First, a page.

Labrador Retriever (Black) Adopt a Labrador Retriever (Black) Today!
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Labrador Retriever (Black)

Origin: Pedigrees of the modern Lab exist back to 1878, making it one of the oldest recognized breeds. Believed to have originated on the island of Newfoundland, which is now part of Canada, it is thought that the Lab is the result of selective breeding between the now-extinct St. John's Water Dog, the Newfoundland, and native water dogs. Initially called the Lesser Newfoundland or the St. John's Dog, the Earl of Malmesbury and other English breeders gave it the name Labrador to avoid confusion with other breeds. Today, the English and American lines are somewhat different; the English type is shorter and stockier, while American breeding creates a dog of a bigger frame.

Other Names Body Type Personality Coat Health Concerns

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Labrador or Lab

AKC Group: Sporting

Breed Club: Labrador Retriever Club, Inc.

Rescue Club: Labrador Retriever Club Rescue

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Body Type:

Labs are a larger breed; on average males weigh 60 to 80 pounds, and females 45 to 70 pounds. They have stocky, solid bodies with webbed toes and an otter-like tail, which acts as a rudder, for swimming assistance.


True Labrador Retriever temperament is as much a hallmark of the breed as the "otter" tail. The ideal disposition is one of a kindly, outgoing, tractable nature; eager to please and non-aggressive towards man or animal. The Labrador has much that appeals to people; their gentle ways, intelligence and adaptability make him an ideal dog. Aggressiveness towards humans or other animals, or any evidence of shyness in an adult should be severely penalized.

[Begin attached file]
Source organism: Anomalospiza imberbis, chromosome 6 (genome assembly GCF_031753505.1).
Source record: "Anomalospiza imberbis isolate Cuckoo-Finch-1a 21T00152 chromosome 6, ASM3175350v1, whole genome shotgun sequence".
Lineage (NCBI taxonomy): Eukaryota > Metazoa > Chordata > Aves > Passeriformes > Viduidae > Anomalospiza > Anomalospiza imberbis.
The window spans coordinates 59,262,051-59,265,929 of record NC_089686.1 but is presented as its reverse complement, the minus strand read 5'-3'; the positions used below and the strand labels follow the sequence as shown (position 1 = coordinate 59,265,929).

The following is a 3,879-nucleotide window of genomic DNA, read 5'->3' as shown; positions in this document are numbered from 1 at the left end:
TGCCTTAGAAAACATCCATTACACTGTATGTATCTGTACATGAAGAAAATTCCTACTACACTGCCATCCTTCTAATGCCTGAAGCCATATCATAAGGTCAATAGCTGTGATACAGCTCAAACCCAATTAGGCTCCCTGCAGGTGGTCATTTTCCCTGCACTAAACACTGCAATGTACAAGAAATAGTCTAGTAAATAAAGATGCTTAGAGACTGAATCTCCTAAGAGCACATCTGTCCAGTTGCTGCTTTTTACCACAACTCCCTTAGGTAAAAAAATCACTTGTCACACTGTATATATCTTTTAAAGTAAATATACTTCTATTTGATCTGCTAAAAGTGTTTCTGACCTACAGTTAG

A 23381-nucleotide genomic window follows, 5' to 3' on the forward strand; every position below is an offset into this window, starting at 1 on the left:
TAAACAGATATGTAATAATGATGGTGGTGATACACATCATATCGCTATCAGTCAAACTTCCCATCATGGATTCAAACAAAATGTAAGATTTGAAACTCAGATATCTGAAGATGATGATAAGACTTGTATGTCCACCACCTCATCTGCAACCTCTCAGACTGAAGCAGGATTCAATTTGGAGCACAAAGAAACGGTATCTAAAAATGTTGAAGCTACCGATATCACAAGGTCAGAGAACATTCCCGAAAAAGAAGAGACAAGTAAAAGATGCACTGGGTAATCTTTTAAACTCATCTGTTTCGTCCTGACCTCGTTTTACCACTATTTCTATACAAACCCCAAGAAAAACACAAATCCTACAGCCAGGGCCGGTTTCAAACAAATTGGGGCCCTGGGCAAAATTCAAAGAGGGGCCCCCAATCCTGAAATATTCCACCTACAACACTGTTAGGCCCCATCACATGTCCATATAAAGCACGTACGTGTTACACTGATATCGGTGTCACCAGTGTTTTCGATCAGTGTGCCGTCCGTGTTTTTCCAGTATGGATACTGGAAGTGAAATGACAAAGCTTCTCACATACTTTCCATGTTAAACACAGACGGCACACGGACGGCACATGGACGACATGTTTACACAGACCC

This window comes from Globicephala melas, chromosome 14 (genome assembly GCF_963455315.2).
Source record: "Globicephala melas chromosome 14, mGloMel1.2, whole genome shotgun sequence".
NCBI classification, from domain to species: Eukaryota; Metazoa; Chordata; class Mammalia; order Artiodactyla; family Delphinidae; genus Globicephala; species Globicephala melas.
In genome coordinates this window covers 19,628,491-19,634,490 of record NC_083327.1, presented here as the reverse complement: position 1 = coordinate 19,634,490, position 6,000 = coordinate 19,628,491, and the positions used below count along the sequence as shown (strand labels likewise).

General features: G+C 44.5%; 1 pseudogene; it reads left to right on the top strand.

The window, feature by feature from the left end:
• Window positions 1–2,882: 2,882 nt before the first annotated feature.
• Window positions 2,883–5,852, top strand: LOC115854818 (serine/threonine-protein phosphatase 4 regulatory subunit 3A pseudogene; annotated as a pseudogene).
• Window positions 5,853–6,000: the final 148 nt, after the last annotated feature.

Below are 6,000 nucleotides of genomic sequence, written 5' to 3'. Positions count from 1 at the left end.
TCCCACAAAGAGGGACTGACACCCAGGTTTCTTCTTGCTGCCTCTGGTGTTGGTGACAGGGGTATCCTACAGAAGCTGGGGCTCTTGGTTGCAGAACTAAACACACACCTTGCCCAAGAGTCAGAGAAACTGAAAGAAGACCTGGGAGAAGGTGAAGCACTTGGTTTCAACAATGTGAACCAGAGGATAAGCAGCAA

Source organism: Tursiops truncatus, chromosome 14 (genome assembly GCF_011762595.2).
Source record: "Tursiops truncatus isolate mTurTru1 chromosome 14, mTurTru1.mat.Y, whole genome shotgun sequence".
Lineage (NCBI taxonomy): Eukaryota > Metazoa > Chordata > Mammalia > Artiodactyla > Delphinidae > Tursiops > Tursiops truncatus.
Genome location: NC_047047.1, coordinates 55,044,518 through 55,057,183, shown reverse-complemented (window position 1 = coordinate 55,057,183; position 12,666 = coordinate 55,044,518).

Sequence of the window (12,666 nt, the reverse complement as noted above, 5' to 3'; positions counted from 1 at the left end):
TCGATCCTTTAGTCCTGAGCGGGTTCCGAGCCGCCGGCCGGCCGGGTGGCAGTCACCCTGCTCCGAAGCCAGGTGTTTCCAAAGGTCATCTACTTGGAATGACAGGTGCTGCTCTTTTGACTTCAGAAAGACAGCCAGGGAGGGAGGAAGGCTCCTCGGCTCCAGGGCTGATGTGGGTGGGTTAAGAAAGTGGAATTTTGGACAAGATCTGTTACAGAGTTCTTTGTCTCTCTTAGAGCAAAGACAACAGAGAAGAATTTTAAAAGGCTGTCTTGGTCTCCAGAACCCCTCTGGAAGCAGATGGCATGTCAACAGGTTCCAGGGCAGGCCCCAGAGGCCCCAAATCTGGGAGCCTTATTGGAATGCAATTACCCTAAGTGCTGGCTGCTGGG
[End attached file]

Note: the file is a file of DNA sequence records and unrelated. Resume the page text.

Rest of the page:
Their fur is short, straight and thick, with an undercoat for water repellency. They shed moderately throughout the year. Their coats come in black, yellow and chocolate, in that order of frequency and popularity. It is possible to have all three colors within a single litter. Very pale variations of chocolate and yellow are sometimes called "silver" however, they are not officially recognized.

Health Concerns:

The average life expectancy of a Lab is 12 to 13 years; they are a generally healthy breed with few major problems. However, some of the more frequent health issues are:
  • Hip & Elbow Dysplasia - for this reason, hip scores are strongly recommended before breeding or purchasing a Lab.
  • Ear Infections - because their floppy ears trap moist air, however, these are usually easily controlled.
  • Obesity - because of their unashamed enjoyment of food, Labs are often over-fed. Excessive weight increases the chances of hip dysplasia, diabetes and arthritis.
  • Eye Diseases - Progressive Retinal Atrophy & Retinal Dysplasia can sometimes affect Labs. Breeders will often sell puppies that have been pre-checked for such disorders.
  • Skin Tumors - usually non-life-threatening and can be removed if necessary.
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Tasty Tidbits:

  • The Labrador Retriever is the most popular breed of dog in the United States and England
  • Known worldwide for their intelligent, enthusiastic and sociable personalities, Labs are fabulous as companions and working dogs alike

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